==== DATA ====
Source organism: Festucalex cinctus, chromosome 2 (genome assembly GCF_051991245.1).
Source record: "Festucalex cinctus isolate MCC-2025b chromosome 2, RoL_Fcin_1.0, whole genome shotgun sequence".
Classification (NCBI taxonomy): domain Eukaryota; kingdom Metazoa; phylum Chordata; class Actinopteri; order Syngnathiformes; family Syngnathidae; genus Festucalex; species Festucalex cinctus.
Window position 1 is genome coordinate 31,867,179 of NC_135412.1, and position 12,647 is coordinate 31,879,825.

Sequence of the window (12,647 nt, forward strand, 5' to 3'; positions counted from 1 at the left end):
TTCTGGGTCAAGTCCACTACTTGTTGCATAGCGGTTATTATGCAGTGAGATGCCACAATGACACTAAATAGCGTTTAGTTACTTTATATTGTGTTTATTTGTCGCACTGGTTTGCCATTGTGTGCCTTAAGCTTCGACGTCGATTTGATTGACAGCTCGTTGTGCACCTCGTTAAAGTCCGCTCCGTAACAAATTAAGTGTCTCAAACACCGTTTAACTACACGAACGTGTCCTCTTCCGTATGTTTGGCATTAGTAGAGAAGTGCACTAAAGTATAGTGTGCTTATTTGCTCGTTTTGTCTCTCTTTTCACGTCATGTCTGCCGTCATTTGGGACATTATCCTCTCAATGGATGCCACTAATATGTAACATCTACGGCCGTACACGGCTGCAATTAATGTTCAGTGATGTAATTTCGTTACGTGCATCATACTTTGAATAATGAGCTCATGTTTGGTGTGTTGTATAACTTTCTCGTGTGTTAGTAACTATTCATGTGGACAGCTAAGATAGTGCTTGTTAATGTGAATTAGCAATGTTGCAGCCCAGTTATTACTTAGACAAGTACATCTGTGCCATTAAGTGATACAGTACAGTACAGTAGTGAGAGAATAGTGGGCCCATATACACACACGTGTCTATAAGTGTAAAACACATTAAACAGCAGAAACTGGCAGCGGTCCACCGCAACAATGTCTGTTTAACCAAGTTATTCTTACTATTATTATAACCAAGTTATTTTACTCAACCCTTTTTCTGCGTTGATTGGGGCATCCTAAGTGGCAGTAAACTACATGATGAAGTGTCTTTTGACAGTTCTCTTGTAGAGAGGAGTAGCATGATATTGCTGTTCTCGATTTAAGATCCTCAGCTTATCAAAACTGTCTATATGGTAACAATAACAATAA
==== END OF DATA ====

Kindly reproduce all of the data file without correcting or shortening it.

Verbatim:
Source organism: Festucalex cinctus, chromosome 2 (genome assembly GCF_051991245.1).
Source record: "Festucalex cinctus isolate MCC-2025b chromosome 2, RoL_Fcin_1.0, whole genome shotgun sequence".
Classification (NCBI taxonomy): domain Eukaryota; kingdom Metazoa; phylum Chordata; class Actinopteri; order Syngnathiformes; family Syngnathidae; genus Festucalex; species Festucalex cinctus.
Window position 1 is genome coordinate 31,867,179 of NC_135412.1, and position 12,647 is coordinate 31,879,825.

Sequence of the window (12,647 nt, forward strand, 5' to 3'; positions counted from 1 at the left end):
TTCTGGGTCAAGTCCACTACTTGTTGCATAGCGGTTATTATGCAGTGAGATGCCACAATGACACTAAATAGCGTTTAGTTACTTTATATTGTGTTTATTTGTCGCACTGGTTTGCCATTGTGTGCCTTAAGCTTCGACGTCGATTTGATTGACAGCTCGTTGTGCACCTCGTTAAAGTCCGCTCCGTAACAAATTAAGTGTCTCAAACACCGTTTAACTACACGAACGTGTCCTCTTCCGTATGTTTGGCATTAGTAGAGAAGTGCACTAAAGTATAGTGTGCTTATTTGCTCGTTTTGTCTCTCTTTTCACGTCATGTCTGCCGTCATTTGGGACATTATCCTCTCAATGGATGCCACTAATATGTAACATCTACGGCCGTACACGGCTGCAATTAATGTTCAGTGATGTAATTTCGTTACGTGCATCATACTTTGAATAATGAGCTCATGTTTGGTGTGTTGTATAACTTTCTCGTGTGTTAGTAACTATTCATGTGGACAGCTAAGATAGTGCTTGTTAATGTGAATTAGCAATGTTGCAGCCCAGTTATTACTTAGACAAGTACATCTGTGCCATTAAGTGATACAGTACAGTACAGTAGTGAGAGAATAGTGGGCCCATATACACACACGTGTCTATAAGTGTAAAACACATTAAACAGCAGAAACTGGCAGCGGTCCACCGCAACAATGTCTGTTTAACCAAGTTATTCTTACTATTATTATAACCAAGTTATTTTACTCAACCCTTTTTCTGCGTTGATTGGGGCATCCTAAGTGGCAGTAAACTACATGATGAAGTGTCTTTTGACAGTTCTCTTGTAGAGAGGAGTAGCATGATATTGCTGTTCTCGATTTAAGATCCTCAGCTTATCAAAACTGTCTATATGGTAACAATAACAATAA